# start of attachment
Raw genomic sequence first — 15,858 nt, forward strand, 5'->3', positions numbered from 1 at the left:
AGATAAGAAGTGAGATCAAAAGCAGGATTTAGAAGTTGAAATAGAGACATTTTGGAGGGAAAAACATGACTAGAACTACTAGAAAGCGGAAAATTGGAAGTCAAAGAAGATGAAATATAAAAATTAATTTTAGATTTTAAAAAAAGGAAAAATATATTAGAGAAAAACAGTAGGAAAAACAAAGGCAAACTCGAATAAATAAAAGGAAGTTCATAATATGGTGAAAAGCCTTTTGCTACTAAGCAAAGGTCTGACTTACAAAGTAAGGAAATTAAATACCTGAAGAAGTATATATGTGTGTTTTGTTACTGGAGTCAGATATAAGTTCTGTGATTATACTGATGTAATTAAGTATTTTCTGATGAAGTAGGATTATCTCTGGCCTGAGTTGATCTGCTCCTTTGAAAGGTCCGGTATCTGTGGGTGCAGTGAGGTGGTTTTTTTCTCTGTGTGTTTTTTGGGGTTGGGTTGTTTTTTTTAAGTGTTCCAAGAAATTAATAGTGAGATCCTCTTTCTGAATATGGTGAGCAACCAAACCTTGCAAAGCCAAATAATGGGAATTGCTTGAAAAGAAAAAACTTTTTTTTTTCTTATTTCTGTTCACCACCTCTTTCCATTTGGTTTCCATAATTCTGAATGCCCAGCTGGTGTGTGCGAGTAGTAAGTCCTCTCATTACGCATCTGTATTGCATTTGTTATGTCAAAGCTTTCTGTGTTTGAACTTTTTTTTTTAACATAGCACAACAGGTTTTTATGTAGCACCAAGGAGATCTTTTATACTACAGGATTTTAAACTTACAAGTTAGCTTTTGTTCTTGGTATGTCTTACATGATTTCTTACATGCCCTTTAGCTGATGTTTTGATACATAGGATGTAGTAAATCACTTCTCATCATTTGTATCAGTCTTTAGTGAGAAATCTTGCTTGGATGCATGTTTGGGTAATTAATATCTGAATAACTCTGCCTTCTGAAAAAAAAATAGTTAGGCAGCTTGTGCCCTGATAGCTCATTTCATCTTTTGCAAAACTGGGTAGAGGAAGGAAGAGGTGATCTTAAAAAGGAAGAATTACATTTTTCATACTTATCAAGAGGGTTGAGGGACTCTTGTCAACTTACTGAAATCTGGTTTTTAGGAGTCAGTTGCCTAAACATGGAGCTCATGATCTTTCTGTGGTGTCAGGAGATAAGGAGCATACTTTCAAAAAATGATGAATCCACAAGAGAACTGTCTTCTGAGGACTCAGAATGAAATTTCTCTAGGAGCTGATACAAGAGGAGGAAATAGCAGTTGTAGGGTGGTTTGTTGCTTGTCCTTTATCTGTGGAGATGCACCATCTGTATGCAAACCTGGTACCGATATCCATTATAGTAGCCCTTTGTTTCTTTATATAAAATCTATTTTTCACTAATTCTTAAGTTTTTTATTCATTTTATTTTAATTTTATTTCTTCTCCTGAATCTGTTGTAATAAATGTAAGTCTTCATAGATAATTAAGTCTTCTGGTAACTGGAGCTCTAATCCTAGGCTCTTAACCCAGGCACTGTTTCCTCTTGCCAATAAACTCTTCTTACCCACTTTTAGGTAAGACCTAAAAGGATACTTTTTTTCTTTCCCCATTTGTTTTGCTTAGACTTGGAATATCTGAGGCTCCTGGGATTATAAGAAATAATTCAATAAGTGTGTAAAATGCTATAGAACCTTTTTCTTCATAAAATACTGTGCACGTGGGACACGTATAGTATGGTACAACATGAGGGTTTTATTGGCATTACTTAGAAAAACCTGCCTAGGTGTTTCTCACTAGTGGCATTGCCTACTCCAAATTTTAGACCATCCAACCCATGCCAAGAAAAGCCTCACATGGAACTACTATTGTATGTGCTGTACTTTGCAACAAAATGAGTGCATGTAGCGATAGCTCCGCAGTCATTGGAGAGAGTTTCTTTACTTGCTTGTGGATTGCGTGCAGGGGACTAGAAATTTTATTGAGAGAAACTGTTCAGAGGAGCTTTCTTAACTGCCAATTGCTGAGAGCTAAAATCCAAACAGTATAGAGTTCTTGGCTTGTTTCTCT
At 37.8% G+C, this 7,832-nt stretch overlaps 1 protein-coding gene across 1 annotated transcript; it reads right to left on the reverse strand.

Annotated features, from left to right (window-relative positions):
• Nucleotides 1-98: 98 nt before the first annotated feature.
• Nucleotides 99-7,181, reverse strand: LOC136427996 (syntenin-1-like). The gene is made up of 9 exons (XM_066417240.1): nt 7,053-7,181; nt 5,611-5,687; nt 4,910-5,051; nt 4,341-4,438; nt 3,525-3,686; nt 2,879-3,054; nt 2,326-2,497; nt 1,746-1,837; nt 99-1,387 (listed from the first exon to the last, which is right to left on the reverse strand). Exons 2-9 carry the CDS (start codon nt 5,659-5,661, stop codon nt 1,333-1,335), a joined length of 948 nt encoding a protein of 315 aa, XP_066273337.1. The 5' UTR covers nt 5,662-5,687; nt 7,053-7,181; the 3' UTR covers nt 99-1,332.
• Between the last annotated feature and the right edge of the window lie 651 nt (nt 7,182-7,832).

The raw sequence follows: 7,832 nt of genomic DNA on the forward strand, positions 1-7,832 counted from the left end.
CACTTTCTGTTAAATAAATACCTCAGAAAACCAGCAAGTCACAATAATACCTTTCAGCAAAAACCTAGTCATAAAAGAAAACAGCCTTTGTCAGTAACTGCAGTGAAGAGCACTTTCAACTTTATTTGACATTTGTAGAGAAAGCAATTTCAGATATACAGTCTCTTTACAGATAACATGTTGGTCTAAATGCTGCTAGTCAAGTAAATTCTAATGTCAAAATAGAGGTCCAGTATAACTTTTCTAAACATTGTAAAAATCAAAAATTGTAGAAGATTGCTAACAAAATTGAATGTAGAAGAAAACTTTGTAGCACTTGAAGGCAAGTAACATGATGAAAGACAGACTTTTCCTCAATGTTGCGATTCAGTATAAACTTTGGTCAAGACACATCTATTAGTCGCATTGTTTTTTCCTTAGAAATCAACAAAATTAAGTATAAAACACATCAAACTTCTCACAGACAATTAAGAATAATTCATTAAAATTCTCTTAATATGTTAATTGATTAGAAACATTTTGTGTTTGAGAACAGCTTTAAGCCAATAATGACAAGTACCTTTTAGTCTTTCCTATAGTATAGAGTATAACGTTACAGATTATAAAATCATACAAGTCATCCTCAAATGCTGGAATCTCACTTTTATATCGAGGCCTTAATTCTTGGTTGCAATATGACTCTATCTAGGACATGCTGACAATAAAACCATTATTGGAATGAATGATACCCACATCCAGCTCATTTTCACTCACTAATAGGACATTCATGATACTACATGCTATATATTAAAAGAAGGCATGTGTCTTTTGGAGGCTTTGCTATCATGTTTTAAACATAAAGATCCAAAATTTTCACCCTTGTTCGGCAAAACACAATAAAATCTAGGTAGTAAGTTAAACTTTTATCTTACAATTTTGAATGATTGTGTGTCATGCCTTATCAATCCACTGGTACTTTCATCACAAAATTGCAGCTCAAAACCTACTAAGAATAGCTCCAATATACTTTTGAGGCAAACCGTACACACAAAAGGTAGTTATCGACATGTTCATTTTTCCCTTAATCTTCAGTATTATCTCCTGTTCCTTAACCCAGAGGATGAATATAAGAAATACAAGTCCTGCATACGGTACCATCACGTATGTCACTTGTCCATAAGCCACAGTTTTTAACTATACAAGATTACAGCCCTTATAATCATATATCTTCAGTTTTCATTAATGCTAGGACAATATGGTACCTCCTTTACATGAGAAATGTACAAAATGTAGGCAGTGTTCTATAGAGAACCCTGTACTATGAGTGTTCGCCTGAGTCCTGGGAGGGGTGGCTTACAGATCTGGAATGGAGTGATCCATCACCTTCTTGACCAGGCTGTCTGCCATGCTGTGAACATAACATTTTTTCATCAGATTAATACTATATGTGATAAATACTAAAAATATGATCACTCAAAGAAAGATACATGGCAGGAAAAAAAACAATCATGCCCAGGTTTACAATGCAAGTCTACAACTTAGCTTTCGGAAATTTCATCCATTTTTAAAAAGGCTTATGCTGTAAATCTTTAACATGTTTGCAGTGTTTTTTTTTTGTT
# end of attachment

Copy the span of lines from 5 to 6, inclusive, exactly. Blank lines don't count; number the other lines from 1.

• Nucleotides 1-98: 98 nt before the first annotated feature.
• Nucleotides 99-7,181, reverse strand: LOC136427996 (syntenin-1-like). The gene is made up of 9 exons (XM_066417240.1): nt 7,053-7,181; nt 5,611-5,687; nt 4,910-5,051; nt 4,341-4,438; nt 3,525-3,686; nt 2,879-3,054; nt 2,326-2,497; nt 1,746-1,837; nt 99-1,387 (listed from the first exon to the last, which is right to left on the reverse strand). Exons 2-9 carry the CDS (start codon nt 5,659-5,661, stop codon nt 1,333-1,335), a joined length of 948 nt encoding a protein of 315 aa, XP_066273337.1. The 5' UTR covers nt 5,662-5,687; nt 7,053-7,181; the 3' UTR covers nt 99-1,332.